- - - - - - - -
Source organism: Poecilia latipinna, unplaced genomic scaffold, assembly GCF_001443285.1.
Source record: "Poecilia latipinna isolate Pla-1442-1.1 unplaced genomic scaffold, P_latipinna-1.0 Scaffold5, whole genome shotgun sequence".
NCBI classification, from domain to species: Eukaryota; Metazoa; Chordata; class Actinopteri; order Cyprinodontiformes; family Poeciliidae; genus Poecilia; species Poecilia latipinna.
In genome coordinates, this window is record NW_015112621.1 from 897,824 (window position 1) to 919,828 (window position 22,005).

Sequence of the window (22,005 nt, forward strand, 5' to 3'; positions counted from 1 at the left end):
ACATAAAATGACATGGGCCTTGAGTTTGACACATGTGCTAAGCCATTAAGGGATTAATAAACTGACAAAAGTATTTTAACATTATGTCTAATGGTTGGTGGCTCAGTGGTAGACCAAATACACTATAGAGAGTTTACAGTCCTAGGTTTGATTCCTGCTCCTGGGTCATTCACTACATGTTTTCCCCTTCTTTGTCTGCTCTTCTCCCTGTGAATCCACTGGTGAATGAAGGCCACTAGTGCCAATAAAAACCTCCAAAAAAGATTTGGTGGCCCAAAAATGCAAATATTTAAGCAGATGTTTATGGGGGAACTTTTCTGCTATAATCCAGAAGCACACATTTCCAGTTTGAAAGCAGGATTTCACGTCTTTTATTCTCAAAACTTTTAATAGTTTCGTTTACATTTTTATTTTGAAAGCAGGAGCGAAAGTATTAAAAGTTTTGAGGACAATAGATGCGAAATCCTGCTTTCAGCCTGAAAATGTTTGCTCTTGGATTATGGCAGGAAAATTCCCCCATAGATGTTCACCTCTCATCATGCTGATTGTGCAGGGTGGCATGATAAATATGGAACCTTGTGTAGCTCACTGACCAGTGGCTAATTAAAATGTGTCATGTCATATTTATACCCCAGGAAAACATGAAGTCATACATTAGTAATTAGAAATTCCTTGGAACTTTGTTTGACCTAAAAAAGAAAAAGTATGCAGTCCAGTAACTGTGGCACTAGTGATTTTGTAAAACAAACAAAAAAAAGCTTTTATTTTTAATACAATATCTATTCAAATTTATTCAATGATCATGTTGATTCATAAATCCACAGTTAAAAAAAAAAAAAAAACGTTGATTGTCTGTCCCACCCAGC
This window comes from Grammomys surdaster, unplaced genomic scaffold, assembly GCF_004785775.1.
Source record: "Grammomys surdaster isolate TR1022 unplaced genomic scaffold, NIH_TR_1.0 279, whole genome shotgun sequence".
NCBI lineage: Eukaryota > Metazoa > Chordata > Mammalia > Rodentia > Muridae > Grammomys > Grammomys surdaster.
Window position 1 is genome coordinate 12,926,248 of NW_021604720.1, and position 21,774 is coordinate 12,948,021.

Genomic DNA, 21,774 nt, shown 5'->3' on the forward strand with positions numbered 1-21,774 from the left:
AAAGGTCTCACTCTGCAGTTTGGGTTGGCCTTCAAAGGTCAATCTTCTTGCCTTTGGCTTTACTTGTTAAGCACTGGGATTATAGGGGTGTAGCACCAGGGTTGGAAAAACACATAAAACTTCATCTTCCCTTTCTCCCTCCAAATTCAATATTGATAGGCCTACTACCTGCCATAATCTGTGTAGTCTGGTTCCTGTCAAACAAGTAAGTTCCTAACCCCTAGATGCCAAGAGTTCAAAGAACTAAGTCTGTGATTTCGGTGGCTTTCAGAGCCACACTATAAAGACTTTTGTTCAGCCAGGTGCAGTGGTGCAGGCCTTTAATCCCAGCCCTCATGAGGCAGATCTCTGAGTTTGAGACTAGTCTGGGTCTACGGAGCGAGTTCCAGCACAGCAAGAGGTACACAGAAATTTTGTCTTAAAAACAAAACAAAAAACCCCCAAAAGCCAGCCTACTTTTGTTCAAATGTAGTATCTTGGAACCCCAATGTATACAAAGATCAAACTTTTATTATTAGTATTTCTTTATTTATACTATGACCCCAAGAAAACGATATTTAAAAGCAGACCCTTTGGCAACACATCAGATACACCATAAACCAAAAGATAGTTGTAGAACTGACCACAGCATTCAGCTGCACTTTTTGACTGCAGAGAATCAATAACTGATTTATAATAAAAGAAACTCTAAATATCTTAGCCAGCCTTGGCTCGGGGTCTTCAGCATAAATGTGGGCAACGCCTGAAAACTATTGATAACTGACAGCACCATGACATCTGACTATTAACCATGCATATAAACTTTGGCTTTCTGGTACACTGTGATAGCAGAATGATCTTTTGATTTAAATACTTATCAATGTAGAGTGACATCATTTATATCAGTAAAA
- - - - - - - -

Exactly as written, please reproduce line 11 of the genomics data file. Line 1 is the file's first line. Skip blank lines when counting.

Genomic DNA, 21,774 nt, shown 5'->3' on the forward strand with positions numbered 1-21,774 from the left: